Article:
Gavin Lux, SS, Indian Trail (Kenosha, WI)
Ht/Wt: 6’2″/195 | B/T: L/R | Age (as of 2016 draft date): 18y, 6m

Lux’s ability to utilize his quickness both in defensive workouts and in batting practice stood out at this event. He maintains an excellent swing path with a good feel for the barrel and stays loose and quick to the ball. While not a thumper, Lux projects to have enough strength to abuse the gaps when he fills out. The Arizona State commit showed some flash defensively, displaying excellent footwork and hand-eye coordination with a strong arm and quick release. His top line speed is above average at present (he ran a 6.8 60-yard dash), but as he continues to fill out his projectable frame it’s possible he loses a tick of speed, making a shift off of shortstop possible if his range suffers. Nevertheless, Lux is without question a high follow for the spring, with potential to provide defensive value at a high-skill position, while providing some offensive impact, as well. –Mauricio Rubio

Tyler Fitzgerald, SS, Rochester (Rochester, IL)
Ht/Wt: 6’3″/190 | B/T: R/R | Age (as of 2016 draft date): 18y, 9m

Fitzgerald’s was one of the more entertaining performances of the day, showing solid growth across his game and hinting at more to come. The Louisville commit began the day with a solid 6.69 and 6.71 60-yard dash (he was one of a few players to run twice) and was noticeably bigger with “good weight” added since my last viewing in the fall. That strength translated to the batters box, as Fitzgerald produced louder contact and showed more explosiveness in his swing than he displayed over the summer circuit. There was more consistent carry off the barrel and more natural lift in his cuts, further positive developments and a nice indicator that he is heading in the right direction developmentally. The glove remains steady, though he is noticeably better straight on and to his glove side than he is to the backhand. The arm is average and may fit best at second base long term, though there is still time for him to tease a little more carry and force out of his throws; the release is quick enough to help the tool play up some. It’s always fun to see a player blossom, and Fitzgerald’s Super 60 showing was a very good data point for evaluators plotting his draft development. He’ll get close looks this spring and could be on the verge of solidifying himself as a high-value target for the June MLB Draft. –Nick J. Faleris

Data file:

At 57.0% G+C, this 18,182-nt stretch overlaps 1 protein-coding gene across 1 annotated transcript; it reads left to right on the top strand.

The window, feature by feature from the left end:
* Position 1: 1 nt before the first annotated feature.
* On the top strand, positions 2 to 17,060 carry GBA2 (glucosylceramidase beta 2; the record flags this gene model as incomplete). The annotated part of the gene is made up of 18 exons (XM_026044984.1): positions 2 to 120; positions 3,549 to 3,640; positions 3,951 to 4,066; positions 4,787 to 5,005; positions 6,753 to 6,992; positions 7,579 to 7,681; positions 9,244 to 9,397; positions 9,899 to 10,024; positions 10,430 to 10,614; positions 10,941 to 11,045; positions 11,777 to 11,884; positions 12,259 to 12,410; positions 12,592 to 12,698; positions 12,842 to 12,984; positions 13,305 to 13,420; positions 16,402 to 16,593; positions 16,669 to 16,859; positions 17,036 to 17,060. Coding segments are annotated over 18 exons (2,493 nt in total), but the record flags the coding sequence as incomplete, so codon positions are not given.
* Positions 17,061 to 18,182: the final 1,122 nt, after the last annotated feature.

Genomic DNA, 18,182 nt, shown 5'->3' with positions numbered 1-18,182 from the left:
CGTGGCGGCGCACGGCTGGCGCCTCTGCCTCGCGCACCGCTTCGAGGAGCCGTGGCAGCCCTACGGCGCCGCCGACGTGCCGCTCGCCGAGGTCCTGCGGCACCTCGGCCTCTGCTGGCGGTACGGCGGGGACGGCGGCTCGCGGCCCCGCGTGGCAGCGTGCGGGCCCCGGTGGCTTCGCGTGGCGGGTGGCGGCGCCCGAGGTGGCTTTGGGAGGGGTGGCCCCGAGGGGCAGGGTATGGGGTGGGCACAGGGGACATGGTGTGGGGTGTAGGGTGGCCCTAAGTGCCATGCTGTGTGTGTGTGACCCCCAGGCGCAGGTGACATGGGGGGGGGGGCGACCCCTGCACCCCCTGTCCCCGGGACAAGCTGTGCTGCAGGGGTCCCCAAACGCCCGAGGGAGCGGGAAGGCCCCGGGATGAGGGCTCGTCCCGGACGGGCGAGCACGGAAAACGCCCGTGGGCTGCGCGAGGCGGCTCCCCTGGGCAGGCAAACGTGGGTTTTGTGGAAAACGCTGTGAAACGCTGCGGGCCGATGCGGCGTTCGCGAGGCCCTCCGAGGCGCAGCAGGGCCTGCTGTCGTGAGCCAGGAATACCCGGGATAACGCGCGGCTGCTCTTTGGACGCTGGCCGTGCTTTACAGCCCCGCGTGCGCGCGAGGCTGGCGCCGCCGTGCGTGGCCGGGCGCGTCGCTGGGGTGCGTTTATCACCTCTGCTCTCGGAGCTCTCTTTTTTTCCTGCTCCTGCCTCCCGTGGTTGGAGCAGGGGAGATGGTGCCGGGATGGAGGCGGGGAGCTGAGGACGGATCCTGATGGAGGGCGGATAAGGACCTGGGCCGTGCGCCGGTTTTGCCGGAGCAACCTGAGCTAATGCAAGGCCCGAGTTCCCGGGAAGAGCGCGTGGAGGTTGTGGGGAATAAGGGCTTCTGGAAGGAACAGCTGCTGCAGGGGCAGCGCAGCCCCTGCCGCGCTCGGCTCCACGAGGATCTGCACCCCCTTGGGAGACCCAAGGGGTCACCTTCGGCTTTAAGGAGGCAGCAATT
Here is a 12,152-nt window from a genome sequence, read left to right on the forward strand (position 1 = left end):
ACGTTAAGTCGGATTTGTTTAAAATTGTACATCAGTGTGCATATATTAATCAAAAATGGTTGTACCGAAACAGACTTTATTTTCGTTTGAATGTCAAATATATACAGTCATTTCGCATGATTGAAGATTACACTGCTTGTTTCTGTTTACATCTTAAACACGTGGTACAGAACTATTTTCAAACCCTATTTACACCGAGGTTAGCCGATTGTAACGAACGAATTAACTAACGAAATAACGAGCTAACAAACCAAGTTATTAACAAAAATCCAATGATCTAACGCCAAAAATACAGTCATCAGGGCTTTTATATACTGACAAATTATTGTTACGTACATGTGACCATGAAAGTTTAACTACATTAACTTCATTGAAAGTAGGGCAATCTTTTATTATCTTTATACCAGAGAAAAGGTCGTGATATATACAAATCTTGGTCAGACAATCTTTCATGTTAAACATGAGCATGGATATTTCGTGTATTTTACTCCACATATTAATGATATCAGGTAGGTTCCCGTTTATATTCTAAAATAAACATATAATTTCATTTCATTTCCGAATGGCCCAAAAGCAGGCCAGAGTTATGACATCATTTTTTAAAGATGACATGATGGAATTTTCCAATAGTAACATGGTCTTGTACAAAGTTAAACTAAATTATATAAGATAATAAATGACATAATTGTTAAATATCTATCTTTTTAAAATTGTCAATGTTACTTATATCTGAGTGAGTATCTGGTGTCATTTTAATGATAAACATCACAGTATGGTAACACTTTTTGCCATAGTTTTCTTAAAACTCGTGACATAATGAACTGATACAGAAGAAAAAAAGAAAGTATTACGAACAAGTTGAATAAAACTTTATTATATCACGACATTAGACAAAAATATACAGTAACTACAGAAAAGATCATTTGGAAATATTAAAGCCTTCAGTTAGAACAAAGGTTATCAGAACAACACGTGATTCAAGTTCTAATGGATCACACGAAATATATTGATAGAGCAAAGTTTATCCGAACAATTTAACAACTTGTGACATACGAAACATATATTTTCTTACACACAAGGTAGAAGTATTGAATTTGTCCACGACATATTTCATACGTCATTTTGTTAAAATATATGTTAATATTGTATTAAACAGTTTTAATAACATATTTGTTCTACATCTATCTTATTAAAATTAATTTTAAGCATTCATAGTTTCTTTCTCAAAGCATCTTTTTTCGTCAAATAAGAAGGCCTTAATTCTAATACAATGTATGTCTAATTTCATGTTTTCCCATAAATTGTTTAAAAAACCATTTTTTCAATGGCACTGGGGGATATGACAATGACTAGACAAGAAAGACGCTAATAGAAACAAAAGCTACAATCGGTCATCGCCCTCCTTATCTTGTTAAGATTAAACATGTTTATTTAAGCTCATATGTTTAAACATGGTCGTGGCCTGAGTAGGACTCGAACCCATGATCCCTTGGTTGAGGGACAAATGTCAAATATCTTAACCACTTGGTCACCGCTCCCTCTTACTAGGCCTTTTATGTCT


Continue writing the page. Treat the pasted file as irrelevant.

Jake Slaughter, SS, Ouachita Christian (Monroe, LA)
Ht/Wt: 6’2″/198 | B/T: R/R | Age (as of 2016 draft date): 18y, 4m

Slaughter’s swings come with their share of issues, but he showed some interesting ingredients that could, in time, add up to a noteworthy bat. His biggest advantage is his quality bat speed, which he couples with a swing path well suited to lift and drive the ball. It’s an up-tempo swing with some violence, which led to him getting off balance at times during his Super 60 sessions, but the balls he squared were loud and indicative of some offensive upside when everything’s clicking. Defensively, the LSU commit showed a strong arm with a below-average release that impacted his accuracy across the diamond. He should find a comfortable long-term home at third base where his solid hands and arm should play. Slaughter ran a 6.78 60-yard dash and has enough athleticism to handle an outfield corner should he have to shift away from the dirt. He isn’t yet a surefire pro target, but with some further smoothing out of his game over the next few months, Slaughter could work his way comfortably into the signing rounds. –Mauricio Rubio

Joe Acker, OF, Marquette University (Waukesha, WI)
Ht/Wt: 5’11″/175 | B/T: R/R | Age (as of 2016 draft date): 18y, 2m